She grew up in the same tiny town as my Grandpa, but she said they "met" at a dance when he was 13 and she was 12. The school was trying to teach my Grandpa's grade a dance, but there weren't enough girls for all the boys, so some girls from the younger grade were recruited. She was the tallest (ironically, we Madsen's aren't known for our height) and he asked her to dance. The next Sunday he sat next to her in Church. The Bishop announced over the pulpit something like, "And if Vance could tear himself away from Joyce long enough to come pass the Sacrament, that'd be great," and so he did. My Grandma said she felt mortified, and was sure he'd never sit by her in Church again. But when he was done, he sat with her, and he did so every Sunday for the next 73 years.
When they were younger, my Grandpa gave my Grandma a Valentine. He gave her one every year from the year that he met her, and my Grandma once said Valentine's Day was just as important as her anniversary to her, because of those cards. I don't know if she kept all of them, but she kept the first. My aunt has it, and she let me take a picture.
I think this may be the sweetest thing I've ever seen. Totally blows all that crap on Pinterest right out of the water.
My grandparents were married very young, she was 17, he was 19. They were married for 68 years. They had 5 children. One son died as a result of a car accident, he was married and had a very young son himself. They lost one more child, an infant who lived for only a day. When we were at the cemetery, I looked at those two headstones so close to my grandparents' and thought of just how happy she must be to see her two sons again. It was a peaceful thought.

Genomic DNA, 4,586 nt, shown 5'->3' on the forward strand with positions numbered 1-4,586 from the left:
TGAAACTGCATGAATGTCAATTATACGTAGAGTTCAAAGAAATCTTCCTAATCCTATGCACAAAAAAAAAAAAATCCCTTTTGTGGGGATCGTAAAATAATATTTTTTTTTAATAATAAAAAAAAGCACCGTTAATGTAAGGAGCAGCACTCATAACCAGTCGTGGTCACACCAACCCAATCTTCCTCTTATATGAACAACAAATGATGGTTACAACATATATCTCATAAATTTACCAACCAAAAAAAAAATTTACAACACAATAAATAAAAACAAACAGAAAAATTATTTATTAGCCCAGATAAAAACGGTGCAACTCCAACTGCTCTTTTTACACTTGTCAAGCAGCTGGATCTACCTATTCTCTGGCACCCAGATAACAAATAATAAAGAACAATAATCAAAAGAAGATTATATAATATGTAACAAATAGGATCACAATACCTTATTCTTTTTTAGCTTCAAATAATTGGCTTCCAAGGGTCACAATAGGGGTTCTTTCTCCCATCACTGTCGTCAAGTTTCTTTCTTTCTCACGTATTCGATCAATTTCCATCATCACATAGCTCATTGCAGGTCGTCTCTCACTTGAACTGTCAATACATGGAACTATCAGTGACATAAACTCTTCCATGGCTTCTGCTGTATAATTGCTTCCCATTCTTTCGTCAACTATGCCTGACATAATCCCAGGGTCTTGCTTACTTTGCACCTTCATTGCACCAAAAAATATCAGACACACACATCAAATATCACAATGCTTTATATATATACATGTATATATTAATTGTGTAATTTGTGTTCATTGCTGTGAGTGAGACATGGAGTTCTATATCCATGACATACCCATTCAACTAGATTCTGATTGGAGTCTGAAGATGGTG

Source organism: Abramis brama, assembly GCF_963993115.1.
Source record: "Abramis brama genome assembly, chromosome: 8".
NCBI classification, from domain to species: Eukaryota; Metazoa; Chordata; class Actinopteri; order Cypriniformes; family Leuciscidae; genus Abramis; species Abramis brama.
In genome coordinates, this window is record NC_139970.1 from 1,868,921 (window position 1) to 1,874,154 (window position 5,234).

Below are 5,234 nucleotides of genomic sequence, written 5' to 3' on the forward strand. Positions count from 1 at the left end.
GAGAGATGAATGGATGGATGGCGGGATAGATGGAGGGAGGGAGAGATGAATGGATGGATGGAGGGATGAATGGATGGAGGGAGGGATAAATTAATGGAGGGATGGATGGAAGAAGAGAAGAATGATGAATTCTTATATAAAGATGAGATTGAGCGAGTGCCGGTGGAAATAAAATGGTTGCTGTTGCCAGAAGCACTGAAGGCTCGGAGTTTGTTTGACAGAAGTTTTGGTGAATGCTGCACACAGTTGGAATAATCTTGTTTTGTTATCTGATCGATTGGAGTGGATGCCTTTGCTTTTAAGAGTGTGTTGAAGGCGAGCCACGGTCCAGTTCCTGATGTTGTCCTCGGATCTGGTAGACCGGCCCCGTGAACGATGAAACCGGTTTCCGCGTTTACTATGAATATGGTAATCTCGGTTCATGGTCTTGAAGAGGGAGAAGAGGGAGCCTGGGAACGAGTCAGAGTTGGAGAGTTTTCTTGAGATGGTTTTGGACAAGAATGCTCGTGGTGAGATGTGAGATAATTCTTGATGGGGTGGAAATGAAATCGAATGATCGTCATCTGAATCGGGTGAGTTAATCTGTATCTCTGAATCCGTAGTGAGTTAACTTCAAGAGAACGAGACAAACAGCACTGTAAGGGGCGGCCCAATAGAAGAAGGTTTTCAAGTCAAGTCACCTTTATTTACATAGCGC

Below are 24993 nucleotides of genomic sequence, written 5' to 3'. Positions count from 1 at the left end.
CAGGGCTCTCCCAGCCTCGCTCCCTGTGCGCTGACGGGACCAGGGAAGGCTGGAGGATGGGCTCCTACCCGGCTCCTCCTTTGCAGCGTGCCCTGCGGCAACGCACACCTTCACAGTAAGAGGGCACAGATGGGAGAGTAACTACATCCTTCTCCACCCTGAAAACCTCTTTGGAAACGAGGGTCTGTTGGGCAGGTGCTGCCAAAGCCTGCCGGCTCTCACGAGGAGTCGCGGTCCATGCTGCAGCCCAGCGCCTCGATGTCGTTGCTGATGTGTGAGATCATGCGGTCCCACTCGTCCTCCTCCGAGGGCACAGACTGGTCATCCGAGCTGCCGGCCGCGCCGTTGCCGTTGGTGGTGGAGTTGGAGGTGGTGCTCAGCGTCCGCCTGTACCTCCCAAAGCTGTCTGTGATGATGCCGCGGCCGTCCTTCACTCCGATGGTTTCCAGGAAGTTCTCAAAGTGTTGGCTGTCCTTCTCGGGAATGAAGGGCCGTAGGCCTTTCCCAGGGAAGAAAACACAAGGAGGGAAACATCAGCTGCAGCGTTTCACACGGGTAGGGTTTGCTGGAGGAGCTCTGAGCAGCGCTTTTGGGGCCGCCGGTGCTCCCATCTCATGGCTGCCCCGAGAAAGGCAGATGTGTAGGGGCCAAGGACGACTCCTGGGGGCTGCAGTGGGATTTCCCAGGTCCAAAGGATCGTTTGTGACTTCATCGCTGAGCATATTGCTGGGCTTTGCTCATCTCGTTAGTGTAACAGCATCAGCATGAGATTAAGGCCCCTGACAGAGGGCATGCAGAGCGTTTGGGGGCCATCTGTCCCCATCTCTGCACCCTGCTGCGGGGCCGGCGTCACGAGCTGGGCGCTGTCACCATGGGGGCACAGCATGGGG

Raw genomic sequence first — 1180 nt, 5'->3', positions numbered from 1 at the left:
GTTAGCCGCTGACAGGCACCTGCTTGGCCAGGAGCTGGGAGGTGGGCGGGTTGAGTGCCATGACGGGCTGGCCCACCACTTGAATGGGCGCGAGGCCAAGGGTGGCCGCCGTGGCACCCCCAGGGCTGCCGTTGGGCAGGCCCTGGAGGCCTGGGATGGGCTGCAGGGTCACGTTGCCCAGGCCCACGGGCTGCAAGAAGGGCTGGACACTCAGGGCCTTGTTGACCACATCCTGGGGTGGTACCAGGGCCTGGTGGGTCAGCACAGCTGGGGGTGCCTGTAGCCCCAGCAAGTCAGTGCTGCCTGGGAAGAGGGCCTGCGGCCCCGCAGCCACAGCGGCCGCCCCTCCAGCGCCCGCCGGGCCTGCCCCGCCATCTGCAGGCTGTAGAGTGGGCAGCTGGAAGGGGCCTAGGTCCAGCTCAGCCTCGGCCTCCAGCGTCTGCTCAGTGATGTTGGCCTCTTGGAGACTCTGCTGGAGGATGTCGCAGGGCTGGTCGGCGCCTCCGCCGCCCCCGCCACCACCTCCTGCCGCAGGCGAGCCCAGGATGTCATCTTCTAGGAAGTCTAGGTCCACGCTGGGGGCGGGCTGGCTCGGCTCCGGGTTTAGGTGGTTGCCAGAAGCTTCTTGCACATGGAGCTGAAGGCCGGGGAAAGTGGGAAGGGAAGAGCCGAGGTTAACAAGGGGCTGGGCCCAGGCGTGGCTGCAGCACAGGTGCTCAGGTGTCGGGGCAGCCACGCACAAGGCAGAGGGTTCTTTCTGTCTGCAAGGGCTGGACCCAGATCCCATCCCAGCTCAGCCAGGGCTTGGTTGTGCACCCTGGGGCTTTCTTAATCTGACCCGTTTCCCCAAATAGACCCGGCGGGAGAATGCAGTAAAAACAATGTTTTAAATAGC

Those memories of my grandparents aren't really mine, they're stories that other people have told me. Some of the memories that I, myself, have of my Grandma I think are special just because they're mine. This will come out disjointed, because that's how my memory works, but I'll try and go chronologically.
My Grandma lived in 2 houses when we would visit. There was the Pocatello house, and the house in Bloomington where my Grandpa grew up. They lived mostly in the Pocatello house until I was somewhere in my teens, when they sold that house and lived in Bloomington and bought a condo in Mesquite. I LOVED the Pocatello house. I remember telling people it was like a castle, and it seemed massive to me. I don't know if it really was as big as I remember it being, but I loved it anyway.